Subjects were sorted in 3 different groups, namely (1) control, (2) Intrauterine Growth Restriction (IUGR), (3) Extreme Prematurity (EP), depending on their gestational age, weight and percentile-weight score at birth. Group-to-group comparisons were performed between groups (1)-(2) and (1)-(3). The mean age at examination of the three groups were similar.
Results: Quantitative analysis were performed between groups to determine fibers density differences. For each group, a mean connectivity matrix with 33ROI/hemisphere resolution was computed. On the other hand, for all matrix resolutions (33,66,125,250 ROI/hemisphere), the number of bundles were computed and averaged. As seen in figure 1, EP and IUGR subjects present an overall reduction of fibers density in both interhemispherical and intrahemispherical connections. This is given quantitatively in table 1. IUGR subjects presents a higher percentage of missing fiber bundles than EP when compared to control subjects (~16% against 11%). When comparing both groups to control subjects, for the EP subjects, the occipito-parietal regions seem less interhemispherically connected whilst the intrahemispherical networks present lack of fiber density in the lymbic system. Children born with IUGR, have similar reductions in interhemispherical connections than the EP. However, the cuneus and precuneus connections with the precentral and paracentral lobe are even lower than in the case of the EP. For the intrahemispherical connections the IUGR group preset a loss of fiber density between the deep gray matter structures (striatum) and the frontal and middlefrontal poles, connections typically involved in the control of executive functions.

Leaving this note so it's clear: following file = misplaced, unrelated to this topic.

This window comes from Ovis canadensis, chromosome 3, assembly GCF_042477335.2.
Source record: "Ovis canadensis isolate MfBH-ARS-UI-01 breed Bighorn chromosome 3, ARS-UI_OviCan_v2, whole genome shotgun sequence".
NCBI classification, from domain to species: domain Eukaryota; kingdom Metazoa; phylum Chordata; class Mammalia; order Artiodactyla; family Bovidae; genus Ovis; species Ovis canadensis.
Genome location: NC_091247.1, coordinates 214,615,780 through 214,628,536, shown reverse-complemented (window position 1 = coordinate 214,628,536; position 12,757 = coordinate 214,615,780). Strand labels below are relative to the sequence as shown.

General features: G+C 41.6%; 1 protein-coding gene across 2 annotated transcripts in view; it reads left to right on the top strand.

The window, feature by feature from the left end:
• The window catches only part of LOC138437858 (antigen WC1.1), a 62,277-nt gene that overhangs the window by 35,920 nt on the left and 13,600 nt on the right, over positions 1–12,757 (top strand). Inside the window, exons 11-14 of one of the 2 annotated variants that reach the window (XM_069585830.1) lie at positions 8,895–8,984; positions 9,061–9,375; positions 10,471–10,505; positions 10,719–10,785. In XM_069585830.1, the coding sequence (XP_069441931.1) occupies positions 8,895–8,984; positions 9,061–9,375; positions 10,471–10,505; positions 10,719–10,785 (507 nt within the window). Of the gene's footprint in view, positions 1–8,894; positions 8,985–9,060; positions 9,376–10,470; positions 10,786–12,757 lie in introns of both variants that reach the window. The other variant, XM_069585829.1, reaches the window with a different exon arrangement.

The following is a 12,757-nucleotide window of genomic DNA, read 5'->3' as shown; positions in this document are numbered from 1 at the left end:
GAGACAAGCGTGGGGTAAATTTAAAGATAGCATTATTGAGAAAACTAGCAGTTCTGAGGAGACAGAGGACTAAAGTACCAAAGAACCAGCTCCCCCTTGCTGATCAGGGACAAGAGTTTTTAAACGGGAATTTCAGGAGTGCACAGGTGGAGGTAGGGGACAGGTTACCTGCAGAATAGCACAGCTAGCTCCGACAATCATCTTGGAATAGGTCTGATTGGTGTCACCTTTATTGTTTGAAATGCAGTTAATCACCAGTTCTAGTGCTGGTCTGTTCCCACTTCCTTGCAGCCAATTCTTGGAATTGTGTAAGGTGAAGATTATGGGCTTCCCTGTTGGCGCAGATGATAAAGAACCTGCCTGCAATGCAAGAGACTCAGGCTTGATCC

For the qualitative analysis, a t-test comparing number of bundles (p-value<0.05) gave some preliminary significant results (figure 2). Again, even if both IUGR and EP appear to have significantly less connections comparing to the control subjects, the IUGR cohort seems to present a higher lack of fiber density specially relying the cuneus, precuneus and parietal areas. In terms of fiber density, preliminary Wilcoxon tests seem to validate the hypothesis set by the previous analysis.
Conclusions: The goal of this study was to determine the effect of extreme prematurity and poor intrauterine growth on neurostructural development at the age of 6 years-old. This data indicates that differences in connectivity may well be the basis for the neurostructural and neuropsychological deficit described in these populations in the absence of overt brain lesions (Inder TE, 2005; Borradori-Tolsa, 2004; Dubois, 2008). Indeed, we suggest that IUGR and prematurity leads to alteration of connectivity between brain structures, especially in occipito-parietal and frontal lobes for EP and frontal and middletemporal poles for IUGR. Overall, IUGR children have a higher loss of connectivity in the overall connectivity matrix than EP children. In both cases, the localized alteration of connectivity suggests a direct link between cortico-axonal pathways and the central nervous system deficit. Our next step is to link these connectivity alterations to the performance in executive function tests.